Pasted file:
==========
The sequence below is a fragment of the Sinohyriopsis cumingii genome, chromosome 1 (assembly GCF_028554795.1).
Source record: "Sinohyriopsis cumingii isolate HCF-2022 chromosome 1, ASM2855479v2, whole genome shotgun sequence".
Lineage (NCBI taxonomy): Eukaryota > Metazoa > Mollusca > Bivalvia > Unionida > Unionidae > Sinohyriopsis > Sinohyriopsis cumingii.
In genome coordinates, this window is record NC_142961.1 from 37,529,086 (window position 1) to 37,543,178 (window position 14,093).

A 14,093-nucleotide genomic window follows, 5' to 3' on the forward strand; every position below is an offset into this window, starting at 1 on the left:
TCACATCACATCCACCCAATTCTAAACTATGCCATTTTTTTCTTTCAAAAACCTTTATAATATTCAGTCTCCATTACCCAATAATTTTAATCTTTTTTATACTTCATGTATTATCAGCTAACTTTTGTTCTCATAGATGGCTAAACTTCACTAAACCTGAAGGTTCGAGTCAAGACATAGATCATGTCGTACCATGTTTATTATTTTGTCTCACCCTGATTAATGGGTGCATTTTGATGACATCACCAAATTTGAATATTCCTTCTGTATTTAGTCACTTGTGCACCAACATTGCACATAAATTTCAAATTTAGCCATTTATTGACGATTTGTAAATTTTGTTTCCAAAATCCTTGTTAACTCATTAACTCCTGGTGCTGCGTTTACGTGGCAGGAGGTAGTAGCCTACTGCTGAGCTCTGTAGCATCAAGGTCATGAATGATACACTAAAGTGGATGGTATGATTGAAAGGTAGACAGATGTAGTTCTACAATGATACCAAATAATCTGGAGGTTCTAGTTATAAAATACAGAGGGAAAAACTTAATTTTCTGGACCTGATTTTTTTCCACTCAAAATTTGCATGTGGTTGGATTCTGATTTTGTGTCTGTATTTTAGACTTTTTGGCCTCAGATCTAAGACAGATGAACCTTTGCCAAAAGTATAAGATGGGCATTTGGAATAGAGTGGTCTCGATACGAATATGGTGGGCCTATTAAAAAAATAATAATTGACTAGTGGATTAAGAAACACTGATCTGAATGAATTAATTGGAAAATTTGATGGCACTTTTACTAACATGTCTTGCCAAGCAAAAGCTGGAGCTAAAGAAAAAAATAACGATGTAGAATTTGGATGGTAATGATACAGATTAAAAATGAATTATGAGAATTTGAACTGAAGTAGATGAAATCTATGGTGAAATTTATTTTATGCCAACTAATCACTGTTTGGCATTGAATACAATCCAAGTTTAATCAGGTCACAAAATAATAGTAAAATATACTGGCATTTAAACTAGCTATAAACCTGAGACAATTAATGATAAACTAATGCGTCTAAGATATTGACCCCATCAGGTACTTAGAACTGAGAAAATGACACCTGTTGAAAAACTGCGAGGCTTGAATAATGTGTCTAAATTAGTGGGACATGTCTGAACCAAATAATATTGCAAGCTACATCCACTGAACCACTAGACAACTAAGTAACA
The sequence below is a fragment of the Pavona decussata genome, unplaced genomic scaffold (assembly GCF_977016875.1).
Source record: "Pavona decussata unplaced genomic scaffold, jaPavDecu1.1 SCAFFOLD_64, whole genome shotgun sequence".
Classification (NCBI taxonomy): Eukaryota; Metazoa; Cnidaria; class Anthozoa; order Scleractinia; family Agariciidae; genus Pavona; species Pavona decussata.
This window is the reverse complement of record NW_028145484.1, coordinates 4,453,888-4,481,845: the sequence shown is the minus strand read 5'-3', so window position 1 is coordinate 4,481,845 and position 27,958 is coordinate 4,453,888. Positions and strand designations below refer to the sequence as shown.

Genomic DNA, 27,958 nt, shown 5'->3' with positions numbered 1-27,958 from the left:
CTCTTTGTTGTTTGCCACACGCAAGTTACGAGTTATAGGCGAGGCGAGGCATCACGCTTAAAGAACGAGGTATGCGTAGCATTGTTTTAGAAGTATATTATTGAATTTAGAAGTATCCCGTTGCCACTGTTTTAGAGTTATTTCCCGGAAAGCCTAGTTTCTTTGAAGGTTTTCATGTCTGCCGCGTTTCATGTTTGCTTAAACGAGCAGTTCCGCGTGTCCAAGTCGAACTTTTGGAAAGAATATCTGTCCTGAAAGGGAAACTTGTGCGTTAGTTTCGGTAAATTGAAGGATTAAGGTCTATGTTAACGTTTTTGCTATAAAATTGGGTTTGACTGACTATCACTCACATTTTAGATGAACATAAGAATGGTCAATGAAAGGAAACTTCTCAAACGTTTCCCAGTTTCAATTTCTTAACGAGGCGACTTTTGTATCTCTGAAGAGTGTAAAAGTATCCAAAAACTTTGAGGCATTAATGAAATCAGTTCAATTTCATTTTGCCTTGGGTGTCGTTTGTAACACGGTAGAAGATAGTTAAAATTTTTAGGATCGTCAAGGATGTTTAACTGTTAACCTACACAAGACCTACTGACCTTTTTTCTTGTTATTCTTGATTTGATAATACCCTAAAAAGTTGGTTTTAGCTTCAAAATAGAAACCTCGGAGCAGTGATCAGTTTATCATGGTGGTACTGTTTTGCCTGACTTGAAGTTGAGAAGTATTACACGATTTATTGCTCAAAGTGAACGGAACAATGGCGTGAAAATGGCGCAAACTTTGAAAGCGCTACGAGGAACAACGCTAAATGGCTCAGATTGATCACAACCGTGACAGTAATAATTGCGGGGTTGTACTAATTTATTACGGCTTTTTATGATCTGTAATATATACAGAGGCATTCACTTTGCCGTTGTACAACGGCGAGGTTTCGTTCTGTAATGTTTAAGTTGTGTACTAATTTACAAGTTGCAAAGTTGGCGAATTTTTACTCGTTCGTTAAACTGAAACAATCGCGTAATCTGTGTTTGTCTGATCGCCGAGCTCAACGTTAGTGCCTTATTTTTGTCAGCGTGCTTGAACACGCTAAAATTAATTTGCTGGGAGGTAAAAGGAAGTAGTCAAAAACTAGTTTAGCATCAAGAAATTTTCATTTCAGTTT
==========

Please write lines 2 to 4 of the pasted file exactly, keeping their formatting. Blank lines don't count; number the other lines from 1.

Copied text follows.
Source record: "Sinohyriopsis cumingii isolate HCF-2022 chromosome 1, ASM2855479v2, whole genome shotgun sequence".
Lineage (NCBI taxonomy): Eukaryota > Metazoa > Mollusca > Bivalvia > Unionida > Unionidae > Sinohyriopsis > Sinohyriopsis cumingii.
In genome coordinates, this window is record NC_142961.1 from 37,529,086 (window position 1) to 37,543,178 (window position 14,093).